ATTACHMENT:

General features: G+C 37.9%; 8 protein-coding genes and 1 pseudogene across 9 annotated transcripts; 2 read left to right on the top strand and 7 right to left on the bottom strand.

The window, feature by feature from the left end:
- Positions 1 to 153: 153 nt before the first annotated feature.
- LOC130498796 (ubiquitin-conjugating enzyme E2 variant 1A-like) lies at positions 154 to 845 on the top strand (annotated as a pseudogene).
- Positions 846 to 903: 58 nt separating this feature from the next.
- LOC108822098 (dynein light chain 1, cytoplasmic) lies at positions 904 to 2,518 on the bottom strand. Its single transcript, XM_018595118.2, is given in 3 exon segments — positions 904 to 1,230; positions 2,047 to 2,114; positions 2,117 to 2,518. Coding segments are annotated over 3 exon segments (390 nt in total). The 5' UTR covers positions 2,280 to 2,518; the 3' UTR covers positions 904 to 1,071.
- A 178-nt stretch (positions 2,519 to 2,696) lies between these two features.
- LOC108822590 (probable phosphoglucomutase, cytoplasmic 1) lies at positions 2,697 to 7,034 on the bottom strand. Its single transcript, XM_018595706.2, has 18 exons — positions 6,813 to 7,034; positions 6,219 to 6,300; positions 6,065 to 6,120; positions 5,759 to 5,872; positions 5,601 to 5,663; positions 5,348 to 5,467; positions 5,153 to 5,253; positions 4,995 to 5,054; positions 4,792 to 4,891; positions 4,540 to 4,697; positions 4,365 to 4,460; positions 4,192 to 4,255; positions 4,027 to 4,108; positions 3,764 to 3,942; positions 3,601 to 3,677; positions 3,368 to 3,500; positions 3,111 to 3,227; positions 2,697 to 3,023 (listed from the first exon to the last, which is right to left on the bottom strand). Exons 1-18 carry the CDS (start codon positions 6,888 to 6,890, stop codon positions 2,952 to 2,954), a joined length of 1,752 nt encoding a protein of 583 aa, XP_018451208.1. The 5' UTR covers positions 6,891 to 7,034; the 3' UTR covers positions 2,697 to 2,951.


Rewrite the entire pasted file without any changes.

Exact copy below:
General features: G+C 37.9%; 8 protein-coding genes and 1 pseudogene across 9 annotated transcripts; 2 read left to right on the top strand and 7 right to left on the bottom strand.

The window, feature by feature from the left end:
- Positions 1 to 153: 153 nt before the first annotated feature.
- LOC130498796 (ubiquitin-conjugating enzyme E2 variant 1A-like) lies at positions 154 to 845 on the top strand (annotated as a pseudogene).
- Positions 846 to 903: 58 nt separating this feature from the next.
- LOC108822098 (dynein light chain 1, cytoplasmic) lies at positions 904 to 2,518 on the bottom strand. Its single transcript, XM_018595118.2, is given in 3 exon segments — positions 904 to 1,230; positions 2,047 to 2,114; positions 2,117 to 2,518. Coding segments are annotated over 3 exon segments (390 nt in total). The 5' UTR covers positions 2,280 to 2,518; the 3' UTR covers positions 904 to 1,071.
- A 178-nt stretch (positions 2,519 to 2,696) lies between these two features.
- LOC108822590 (probable phosphoglucomutase, cytoplasmic 1) lies at positions 2,697 to 7,034 on the bottom strand. Its single transcript, XM_018595706.2, has 18 exons — positions 6,813 to 7,034; positions 6,219 to 6,300; positions 6,065 to 6,120; positions 5,759 to 5,872; positions 5,601 to 5,663; positions 5,348 to 5,467; positions 5,153 to 5,253; positions 4,995 to 5,054; positions 4,792 to 4,891; positions 4,540 to 4,697; positions 4,365 to 4,460; positions 4,192 to 4,255; positions 4,027 to 4,108; positions 3,764 to 3,942; positions 3,601 to 3,677; positions 3,368 to 3,500; positions 3,111 to 3,227; positions 2,697 to 3,023 (listed from the first exon to the last, which is right to left on the bottom strand). Exons 1-18 carry the CDS (start codon positions 6,888 to 6,890, stop codon positions 2,952 to 2,954), a joined length of 1,752 nt encoding a protein of 583 aa, XP_018451208.1. The 5' UTR covers positions 6,891 to 7,034; the 3' UTR covers positions 2,697 to 2,951.